For speeds above 60mph I am questioning what gearing I have in the gearbox, so need to check that out, and also put a tacho on it to tell me what revs it is actually doing.
Given the countryside in Cumbria, you may find an 18-tooth ( sidecar gearing?) is too small. The difference will be very noticeable.
Col
1961 Golden Flash
Australia

Online groily

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Re: Engine Sprocket Size
« Reply #7 on: 16.06. 2022 08:45 »
I've played with the gearing on numerous of mine over the years, A10 included. In the end, I've always ended up close to standard, even if the actual sprocket combinations at crank and 'box aren't per book.
My overall take has been that an extra tooth on the 'box (about 5-6% increase typically)  is usually OK on 650s, especially where lower profile tyres like Roadriders or TT100s are fitted which will reduce the effective increase compared to some others.
My A was very sweet at 60-65mph with a 19 on the 'box and TT100 on the rear, although it started to buzz a bit nearer 70. Cruising about 2/3rds rpm has always seemed good to me on standard-tune engines.
Which says I broadly agree with TT and Brian on this (especially being a big bar steward with the profile of a lead brick into the wind / uphill).
Bill

Offline Mosin

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Re: Engine Sprocket Size
« Reply #8 on: 16.06. 2022 09:55 »
Thanks for all the feedback guys. I will try the 18 for a bit and see how I get on. Having failed to make it up Hardknott Pass on several occasions, I am hoping that the 18 will allow me to achieve this, even if I go back to a slightly higher gearing afterwards.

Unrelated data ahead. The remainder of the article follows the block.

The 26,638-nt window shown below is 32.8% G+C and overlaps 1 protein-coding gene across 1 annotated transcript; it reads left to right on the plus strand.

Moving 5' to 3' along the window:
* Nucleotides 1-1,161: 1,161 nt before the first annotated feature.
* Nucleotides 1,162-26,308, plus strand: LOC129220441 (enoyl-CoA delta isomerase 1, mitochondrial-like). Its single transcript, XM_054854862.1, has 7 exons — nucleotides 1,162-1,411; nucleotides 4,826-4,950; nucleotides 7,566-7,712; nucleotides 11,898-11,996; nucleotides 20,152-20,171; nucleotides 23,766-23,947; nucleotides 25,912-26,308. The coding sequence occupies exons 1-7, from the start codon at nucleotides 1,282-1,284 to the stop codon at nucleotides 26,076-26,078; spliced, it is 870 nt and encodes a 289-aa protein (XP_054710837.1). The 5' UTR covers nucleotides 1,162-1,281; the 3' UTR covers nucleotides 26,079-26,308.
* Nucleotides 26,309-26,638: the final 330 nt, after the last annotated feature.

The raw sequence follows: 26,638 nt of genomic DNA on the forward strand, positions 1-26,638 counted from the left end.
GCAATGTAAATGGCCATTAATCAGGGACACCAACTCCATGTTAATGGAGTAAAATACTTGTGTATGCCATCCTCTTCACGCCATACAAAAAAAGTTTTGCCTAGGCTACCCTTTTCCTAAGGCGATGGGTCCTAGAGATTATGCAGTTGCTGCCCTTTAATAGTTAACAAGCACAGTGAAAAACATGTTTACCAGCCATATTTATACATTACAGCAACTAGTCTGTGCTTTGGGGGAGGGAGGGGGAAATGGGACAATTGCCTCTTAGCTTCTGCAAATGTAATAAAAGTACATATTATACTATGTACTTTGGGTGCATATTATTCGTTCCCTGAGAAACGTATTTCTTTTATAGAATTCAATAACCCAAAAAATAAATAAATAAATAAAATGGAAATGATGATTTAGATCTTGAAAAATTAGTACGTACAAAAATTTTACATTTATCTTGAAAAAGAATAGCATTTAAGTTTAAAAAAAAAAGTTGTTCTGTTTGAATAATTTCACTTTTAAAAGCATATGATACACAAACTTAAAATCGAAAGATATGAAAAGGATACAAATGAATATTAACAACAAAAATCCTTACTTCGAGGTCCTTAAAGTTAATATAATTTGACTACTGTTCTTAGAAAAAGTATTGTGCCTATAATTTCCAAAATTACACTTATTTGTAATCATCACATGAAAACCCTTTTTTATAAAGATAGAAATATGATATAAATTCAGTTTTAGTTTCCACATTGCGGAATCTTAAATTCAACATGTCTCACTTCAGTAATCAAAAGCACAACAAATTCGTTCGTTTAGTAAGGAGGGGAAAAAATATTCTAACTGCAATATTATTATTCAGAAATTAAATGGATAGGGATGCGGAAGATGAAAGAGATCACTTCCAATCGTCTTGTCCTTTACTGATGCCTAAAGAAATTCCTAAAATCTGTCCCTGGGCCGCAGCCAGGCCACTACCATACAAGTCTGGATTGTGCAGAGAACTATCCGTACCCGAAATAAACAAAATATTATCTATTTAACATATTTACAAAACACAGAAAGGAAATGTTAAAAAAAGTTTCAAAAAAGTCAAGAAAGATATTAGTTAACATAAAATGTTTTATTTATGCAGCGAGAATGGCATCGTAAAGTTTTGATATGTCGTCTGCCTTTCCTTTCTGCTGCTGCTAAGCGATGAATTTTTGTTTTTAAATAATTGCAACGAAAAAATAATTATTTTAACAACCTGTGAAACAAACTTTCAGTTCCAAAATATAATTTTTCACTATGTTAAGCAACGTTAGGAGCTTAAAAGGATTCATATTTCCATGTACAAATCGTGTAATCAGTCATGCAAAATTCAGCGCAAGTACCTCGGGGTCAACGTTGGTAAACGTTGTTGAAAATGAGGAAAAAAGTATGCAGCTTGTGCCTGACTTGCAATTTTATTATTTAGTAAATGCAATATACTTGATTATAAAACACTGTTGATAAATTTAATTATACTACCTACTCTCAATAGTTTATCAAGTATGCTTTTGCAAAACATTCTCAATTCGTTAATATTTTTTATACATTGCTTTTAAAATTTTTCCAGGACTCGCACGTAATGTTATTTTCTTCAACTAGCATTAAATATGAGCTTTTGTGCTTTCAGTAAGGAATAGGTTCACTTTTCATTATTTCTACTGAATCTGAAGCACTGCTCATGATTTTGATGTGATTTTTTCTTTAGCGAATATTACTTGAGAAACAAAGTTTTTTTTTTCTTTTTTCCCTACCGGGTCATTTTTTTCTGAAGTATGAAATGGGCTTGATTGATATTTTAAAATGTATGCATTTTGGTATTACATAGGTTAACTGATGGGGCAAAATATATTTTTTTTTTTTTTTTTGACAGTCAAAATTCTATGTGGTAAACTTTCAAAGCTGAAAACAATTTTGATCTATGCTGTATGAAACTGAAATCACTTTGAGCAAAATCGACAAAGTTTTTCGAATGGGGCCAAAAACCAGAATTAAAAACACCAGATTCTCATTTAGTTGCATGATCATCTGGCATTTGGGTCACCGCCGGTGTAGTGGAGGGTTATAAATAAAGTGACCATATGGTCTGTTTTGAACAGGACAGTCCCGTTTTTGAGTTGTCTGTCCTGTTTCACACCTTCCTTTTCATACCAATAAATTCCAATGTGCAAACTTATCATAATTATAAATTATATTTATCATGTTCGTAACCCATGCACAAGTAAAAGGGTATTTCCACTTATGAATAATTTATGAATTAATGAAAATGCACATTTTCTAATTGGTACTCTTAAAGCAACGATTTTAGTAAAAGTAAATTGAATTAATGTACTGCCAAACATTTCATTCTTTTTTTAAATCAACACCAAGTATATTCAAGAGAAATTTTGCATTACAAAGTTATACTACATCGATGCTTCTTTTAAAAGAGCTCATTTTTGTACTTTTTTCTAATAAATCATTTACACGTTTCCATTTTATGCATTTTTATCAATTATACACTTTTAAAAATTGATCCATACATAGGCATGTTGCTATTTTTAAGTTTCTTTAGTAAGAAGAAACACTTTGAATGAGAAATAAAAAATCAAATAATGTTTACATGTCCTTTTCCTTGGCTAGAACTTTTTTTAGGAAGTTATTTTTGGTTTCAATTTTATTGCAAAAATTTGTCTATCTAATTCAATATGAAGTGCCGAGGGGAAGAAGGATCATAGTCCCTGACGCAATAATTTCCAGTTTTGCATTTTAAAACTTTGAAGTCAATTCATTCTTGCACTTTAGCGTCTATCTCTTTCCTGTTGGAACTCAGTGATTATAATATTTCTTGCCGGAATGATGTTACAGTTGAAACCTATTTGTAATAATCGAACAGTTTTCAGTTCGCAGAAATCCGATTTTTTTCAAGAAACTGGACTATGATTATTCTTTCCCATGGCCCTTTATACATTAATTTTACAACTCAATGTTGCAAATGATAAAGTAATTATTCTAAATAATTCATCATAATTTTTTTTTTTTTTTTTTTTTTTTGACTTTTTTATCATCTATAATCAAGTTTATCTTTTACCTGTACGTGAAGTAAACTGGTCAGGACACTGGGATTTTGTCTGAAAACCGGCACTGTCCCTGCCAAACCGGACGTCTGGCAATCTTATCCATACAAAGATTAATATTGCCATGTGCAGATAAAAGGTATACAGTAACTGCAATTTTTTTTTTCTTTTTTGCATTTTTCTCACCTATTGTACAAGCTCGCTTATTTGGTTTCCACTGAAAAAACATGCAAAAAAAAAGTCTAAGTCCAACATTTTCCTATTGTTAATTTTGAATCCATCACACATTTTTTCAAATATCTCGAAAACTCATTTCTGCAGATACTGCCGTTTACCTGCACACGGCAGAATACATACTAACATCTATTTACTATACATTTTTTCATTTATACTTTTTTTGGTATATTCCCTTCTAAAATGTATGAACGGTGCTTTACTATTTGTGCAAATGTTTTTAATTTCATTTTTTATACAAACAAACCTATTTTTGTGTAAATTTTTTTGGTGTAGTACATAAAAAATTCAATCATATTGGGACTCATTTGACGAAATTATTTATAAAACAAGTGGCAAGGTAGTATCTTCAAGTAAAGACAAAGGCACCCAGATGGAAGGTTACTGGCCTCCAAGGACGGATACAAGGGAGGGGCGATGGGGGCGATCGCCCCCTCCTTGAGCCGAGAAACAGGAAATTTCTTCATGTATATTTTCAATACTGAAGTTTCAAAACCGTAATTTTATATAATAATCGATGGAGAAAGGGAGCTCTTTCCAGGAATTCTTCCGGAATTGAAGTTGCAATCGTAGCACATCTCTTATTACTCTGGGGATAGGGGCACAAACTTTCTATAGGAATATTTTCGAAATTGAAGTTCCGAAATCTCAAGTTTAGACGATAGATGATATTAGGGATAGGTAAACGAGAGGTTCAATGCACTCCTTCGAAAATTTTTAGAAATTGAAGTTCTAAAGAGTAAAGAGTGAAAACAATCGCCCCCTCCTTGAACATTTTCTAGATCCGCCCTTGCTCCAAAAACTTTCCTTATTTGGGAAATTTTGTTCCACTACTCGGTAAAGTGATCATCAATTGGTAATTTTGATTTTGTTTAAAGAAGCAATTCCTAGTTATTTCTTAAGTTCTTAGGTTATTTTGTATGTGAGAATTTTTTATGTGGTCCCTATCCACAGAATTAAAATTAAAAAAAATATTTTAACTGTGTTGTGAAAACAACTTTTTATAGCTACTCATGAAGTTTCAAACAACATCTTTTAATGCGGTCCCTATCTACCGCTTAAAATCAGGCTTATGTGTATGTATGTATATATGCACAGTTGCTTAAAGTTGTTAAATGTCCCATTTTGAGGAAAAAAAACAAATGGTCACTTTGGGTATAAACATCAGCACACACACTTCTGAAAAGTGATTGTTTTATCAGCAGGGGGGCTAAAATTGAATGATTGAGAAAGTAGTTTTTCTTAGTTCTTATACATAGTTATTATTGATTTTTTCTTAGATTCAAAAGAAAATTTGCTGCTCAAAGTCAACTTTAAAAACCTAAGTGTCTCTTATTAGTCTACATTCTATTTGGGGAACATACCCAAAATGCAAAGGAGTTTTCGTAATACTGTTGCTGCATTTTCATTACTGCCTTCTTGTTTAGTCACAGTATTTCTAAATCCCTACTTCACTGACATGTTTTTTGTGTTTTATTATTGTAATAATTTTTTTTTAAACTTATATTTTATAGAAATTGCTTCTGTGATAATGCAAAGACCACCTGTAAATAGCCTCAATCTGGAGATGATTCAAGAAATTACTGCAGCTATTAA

I should perhaps reassure people that even with the 21 on, I never ran the SS at more than 60/65mph and that is with a very well sorted engine and 1000 mile oil changes. It is important to take care of the ones we love!
1960 A7 Shooting Star
1959 D3 Bantam
1994 Triumph Trident 900

North West England

Online Black Sheep

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Re: Engine Sprocket Size
« Reply #9 on: 18.06. 2022 06:36 »
On standard gearing you should be able to romp up the Hardknott Pass. Mobile homes coming down against you are the real challenge.
My best ride over there was one December, 10 at night, full moon, -3 degrees. Only other traffic encountered was a big Yamaha traillie coming the other way. Magic! 
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Online Greybeard

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Re: Engine Sprocket Size
« Reply #10 on: 18.06. 2022 09:07 »
I've changed the gearbox sprocket* on my Plungie to get a longer-legged ratio. Even though I'd changed the rear wheel sprocket from combo to solo, the bike always felt like it should have a fifth gear. I can't remember the tooth count of the sprocket; 21 teeth maybe? The bike rides just right now. I needed to get the speedo regulated to show accurate road speed.

*As far as I know you cannot buy duplex engine sprockets.
Greybeard (Neil)